The Senate has agreed in principle to abolish technical trade barriers for products licensed in European Union countries.
However, senators want to maintain the Cassis de Dijon rule for foodstuffs and nearly 20 other products.
The reform will help lower prices for consumer goods and savings of about SFr2 billion ($1.7 billion) a year, according to the government.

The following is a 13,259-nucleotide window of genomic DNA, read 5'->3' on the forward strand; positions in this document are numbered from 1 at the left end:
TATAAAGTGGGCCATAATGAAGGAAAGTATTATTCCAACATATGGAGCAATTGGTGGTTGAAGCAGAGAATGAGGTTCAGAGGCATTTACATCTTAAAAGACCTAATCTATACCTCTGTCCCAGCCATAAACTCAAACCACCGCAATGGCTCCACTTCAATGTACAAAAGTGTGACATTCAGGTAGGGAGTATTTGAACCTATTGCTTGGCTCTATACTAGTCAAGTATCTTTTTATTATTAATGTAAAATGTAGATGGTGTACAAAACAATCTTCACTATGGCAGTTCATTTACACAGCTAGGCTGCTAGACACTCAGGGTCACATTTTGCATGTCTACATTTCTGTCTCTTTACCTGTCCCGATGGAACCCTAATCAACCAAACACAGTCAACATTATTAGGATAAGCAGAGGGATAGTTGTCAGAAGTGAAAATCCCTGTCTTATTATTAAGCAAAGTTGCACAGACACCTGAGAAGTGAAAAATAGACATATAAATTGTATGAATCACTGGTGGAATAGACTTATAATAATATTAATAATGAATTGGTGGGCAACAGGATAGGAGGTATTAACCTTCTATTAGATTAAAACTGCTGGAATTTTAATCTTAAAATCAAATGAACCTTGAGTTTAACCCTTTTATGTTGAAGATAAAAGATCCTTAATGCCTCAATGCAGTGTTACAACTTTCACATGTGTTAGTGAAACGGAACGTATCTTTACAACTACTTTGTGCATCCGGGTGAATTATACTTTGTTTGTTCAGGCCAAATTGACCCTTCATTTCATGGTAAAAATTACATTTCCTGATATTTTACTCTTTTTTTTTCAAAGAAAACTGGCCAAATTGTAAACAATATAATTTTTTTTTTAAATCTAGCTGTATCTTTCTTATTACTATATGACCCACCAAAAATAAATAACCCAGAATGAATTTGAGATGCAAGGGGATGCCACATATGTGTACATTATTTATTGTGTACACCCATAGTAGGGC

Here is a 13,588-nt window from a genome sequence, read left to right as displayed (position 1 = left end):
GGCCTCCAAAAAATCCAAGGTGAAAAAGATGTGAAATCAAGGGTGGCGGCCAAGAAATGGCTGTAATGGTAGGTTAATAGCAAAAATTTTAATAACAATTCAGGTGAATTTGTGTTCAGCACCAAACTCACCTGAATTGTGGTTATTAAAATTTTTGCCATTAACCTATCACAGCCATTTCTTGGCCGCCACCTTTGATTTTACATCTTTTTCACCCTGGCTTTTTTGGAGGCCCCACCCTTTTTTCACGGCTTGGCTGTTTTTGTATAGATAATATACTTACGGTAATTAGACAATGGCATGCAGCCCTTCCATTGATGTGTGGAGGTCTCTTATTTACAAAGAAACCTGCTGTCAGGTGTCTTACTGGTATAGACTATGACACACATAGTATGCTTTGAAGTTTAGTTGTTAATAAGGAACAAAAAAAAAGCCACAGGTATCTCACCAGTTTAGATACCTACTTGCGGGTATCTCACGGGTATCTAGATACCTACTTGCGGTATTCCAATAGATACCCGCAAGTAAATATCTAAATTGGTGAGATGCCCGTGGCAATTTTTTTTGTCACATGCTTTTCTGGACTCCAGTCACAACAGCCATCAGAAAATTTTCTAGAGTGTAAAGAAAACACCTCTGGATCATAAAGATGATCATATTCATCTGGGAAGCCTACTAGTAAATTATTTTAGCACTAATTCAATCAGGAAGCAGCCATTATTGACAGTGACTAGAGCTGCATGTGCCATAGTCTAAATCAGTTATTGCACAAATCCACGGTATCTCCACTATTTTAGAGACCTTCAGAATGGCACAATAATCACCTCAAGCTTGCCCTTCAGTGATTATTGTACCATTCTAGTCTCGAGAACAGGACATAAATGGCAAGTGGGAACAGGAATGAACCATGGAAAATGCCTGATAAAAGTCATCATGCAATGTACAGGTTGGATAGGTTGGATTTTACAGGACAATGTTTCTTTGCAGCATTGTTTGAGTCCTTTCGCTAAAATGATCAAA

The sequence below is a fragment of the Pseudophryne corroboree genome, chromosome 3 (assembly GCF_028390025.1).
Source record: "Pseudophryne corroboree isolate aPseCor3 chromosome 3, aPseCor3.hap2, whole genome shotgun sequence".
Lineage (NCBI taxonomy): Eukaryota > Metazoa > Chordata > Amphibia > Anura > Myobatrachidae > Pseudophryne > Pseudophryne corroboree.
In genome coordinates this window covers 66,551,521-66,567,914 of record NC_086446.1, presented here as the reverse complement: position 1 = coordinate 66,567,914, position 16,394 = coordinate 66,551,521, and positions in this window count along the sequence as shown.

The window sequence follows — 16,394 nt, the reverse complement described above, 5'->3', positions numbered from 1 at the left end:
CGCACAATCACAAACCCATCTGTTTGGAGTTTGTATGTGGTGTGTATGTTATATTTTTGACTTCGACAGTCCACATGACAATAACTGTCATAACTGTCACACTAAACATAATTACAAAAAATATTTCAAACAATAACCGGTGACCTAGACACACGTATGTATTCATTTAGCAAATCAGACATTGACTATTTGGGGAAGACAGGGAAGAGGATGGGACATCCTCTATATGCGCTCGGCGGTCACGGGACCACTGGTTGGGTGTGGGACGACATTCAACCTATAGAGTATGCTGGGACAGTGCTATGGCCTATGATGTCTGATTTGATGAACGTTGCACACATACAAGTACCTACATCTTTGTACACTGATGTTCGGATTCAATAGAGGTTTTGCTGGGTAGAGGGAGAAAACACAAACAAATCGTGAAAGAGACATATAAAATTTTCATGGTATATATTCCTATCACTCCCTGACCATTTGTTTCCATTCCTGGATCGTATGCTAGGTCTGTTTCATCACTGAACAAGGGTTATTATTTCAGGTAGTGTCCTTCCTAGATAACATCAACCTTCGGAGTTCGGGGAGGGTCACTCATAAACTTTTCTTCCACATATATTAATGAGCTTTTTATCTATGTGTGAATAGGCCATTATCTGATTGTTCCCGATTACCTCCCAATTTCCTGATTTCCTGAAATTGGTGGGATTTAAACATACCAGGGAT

Economics Minister Doris Leuthard said the move would boost competition, increase the range of products and help harmonise regulations between the EU and non-EU member Switzerland.
There are concerns that the unilateral application of the Cassis de Dijon rule could complicate negotiations on a free trade agreement on agriculture.
The other parliamentary chamber, the House of Representatives, will discuss the reform later in the year.